Of course I don't know what my own death will be like, and if there is a 'waking up' afterwards, I'll be extremely surprised. But I hope it's something like that experience of losing consciousness under the anaesthetic -- just an inexorable falling asleep.
Therefore it feels slightly churlish to admit that I wasn't completely enamoured of Joey's adventures. Now that I'm thinking about it, it reminds me a lot of Black Beauty, which I read several times as a child -- it shares the same calm, slightly ponderous first person voice, and the same panoramic sweep of potential equine experience. One difference is that Joey doesn't converse with other horses; he makes friends with them, but it's a silent communion. He does overhear many human conversations, on both the English and German sides of the fighting, and he experiences even-handed kindness and cruelty from both sides.
The aims of War Horse are admirable, showing the humanity and futility of the conflict and the way in which innocent animals (and people) became caught up in the machine of war. But somehow I couldn't completely sink myself into the narrative. I've always had a bit of resistance to stories told from an animal's point of view; perhaps this is just my prejudice showing. I'll be interested to see what the rest of my book group make of it.
But... I have to say that this book wasn't quite as helpful as the last. There were long chunks of text explaining the science behind the psychology, which made my eyes glaze over. My favourite sections were personal examples from the lives of the authors of where they had failed as parents -- this was reassuring and relatable, and if the whole book had consisted of these stories, I would have enjoyed it a lot more.
The theory covered a lot of ground that I was already familiar with, which is my own fault for reading so many of these damn books.
I'm relieved I only borrowed this from the library and didn't actually buy it.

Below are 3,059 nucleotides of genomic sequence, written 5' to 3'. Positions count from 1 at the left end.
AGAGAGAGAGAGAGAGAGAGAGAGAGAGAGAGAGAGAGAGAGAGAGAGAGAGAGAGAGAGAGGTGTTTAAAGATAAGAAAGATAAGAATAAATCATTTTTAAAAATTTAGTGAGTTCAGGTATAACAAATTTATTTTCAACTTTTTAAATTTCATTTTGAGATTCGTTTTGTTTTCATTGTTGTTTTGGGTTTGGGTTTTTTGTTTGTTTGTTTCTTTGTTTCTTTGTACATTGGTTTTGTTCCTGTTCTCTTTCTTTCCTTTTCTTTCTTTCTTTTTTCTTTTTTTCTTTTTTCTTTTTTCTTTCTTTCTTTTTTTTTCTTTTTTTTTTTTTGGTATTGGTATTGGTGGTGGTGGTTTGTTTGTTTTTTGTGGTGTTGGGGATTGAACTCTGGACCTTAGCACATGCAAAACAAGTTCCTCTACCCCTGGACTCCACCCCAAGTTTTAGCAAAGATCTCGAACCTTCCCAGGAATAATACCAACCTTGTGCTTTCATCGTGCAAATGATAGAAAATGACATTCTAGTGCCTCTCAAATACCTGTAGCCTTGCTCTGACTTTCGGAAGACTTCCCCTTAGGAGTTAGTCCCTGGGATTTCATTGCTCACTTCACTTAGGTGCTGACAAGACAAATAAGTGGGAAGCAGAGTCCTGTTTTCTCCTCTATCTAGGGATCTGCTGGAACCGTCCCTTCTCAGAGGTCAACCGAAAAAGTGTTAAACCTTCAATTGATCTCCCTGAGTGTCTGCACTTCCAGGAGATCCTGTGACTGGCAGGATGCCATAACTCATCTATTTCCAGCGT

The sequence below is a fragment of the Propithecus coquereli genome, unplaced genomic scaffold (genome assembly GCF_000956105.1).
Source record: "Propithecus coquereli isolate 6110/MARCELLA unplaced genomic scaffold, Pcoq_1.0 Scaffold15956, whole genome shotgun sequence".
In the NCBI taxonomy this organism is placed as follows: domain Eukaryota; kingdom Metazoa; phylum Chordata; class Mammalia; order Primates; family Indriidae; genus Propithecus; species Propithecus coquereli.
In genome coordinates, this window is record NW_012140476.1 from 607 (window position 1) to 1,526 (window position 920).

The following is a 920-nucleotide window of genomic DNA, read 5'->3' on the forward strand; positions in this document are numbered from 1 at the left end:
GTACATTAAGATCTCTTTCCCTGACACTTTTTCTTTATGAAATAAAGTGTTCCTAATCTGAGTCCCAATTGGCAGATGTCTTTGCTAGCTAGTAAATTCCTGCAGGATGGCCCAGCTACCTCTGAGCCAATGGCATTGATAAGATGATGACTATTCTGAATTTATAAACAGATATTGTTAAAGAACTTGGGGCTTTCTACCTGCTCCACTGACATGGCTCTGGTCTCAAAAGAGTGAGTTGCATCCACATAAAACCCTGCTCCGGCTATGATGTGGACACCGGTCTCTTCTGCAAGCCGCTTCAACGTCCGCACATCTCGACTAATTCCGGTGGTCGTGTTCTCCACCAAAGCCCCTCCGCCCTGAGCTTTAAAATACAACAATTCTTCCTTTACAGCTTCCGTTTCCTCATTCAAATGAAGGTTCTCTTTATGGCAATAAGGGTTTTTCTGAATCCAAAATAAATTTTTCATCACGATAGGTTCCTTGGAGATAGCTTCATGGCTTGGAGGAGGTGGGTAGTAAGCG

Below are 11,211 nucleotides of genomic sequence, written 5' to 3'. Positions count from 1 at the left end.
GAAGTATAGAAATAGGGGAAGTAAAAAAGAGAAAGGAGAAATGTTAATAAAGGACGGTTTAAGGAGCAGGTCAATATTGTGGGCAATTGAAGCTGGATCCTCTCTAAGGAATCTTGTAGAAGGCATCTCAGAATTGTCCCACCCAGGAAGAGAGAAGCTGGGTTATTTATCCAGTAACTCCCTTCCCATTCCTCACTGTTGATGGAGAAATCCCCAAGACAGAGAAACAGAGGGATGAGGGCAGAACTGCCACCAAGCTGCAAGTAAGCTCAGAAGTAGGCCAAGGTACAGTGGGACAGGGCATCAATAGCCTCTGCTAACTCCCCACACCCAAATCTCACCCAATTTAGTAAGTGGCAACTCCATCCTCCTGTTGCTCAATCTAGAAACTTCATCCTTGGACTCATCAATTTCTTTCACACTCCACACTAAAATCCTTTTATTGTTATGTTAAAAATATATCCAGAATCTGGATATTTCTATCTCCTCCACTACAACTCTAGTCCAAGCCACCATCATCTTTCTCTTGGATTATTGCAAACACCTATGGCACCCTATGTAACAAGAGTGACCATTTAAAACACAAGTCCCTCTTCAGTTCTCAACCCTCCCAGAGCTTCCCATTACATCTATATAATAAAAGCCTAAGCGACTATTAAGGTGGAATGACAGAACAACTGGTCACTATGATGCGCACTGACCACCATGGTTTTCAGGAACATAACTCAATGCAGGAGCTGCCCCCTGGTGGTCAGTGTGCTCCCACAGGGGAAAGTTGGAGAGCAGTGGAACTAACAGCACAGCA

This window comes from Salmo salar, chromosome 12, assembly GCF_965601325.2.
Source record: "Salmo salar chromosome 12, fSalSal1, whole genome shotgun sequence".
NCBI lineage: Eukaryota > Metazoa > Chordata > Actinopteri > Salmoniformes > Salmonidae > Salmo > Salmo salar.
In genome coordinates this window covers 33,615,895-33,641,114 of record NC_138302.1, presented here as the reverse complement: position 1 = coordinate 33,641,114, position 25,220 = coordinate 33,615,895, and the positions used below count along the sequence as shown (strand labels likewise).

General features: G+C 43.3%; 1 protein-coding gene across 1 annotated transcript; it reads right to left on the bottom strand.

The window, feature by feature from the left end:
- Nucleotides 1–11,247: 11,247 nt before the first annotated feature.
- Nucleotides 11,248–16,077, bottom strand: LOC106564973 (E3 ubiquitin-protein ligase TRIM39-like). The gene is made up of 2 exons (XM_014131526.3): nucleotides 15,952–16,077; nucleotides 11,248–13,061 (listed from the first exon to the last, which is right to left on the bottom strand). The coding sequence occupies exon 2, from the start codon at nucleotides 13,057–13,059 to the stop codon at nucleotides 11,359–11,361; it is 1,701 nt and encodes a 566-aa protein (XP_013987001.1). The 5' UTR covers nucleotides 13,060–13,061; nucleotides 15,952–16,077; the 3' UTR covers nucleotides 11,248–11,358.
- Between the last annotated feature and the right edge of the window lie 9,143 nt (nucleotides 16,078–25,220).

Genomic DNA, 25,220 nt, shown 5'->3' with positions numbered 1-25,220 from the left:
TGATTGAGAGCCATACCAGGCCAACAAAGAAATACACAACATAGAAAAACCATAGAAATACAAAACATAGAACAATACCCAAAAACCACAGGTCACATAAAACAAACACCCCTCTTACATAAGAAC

This month's theme for the Convent Book Group is Horses. As a child, I read pony books and ballet books with equal fervour, though I actually had ballet lessons and I had only once in my life sat on the back of a horse. I longed for a pony, though I don't know what I would have done with one if I'd managed to get one. It was all theoretical, but I never gave up loving the idea of owning and riding a horse of my own.
But the horses in The Scorpio Races are not tame, dependable companions. The capaill uische are mythical Celtic horses from the sea -- fierce, wild and lethal. They literally eat people. And on the island of Thisby, the locals catch these horses, tame them as much as they can (using magical charms), and once a year, they race them. Sean Kendrick has won the Scorpio Races four times. Puck Connolly needs to save her family home. They both have a lot at stake, but by the end of the races, they will be risking even more.
This is a thrilling adventure, where the only overt magical element is the wild, terrifying horses. It's also a great love story -- I got chills down my spine toward the end. Maggie Stiefvater is just a terrific writer, knotting plot and atmosphere, emotion and action, into a tight and satisfying pattern.
The only uneasy aspect of this book for me was that I had trouble pinning down exactly when it was supposed to be taking place. There were cars, and radios, but no computers. The characters talk like twenty-first century people; it wasn't until I was about halfway through that it occurred to me to wonder about the time-setting. Unfortunately, the fact that I couldn't place it made the rest of the novel feel a bit slippery. But overall, that's a minor flaw in a very strong YA novel.
So far, her novels bear out that theory. There is plenty of sex and high jinks, more than I would have expected from a septuagenarian novelist, but that's my prejudice showing. Harnessing Peacocks stars the gorgeous Hebe Rutter, a single mother who supports herself as a highly selective sex-worker (for middle-aged blokes) and gourmet cook (for old ladies). But who was the father of her son? Even Hebe doesn't seem to know.
There is waspish class commentary, comic misunderstandings, improbable coincidences and social awkwardness galore before the hard-won happy ending. It might not all be quite so funny and jolly if Hebe wasn't from such a posh background and I didn't have to read the novel with Google Translate beside me to translate all the rude bits written in French.
I've just discovered that Harnessing Peacocks was made into a TV movie in 1993, starring someone wearing my glasses (because sex workers never wear glasses) and the love of my life, Peter Davison. It's on YouTube. I might just have to watch it...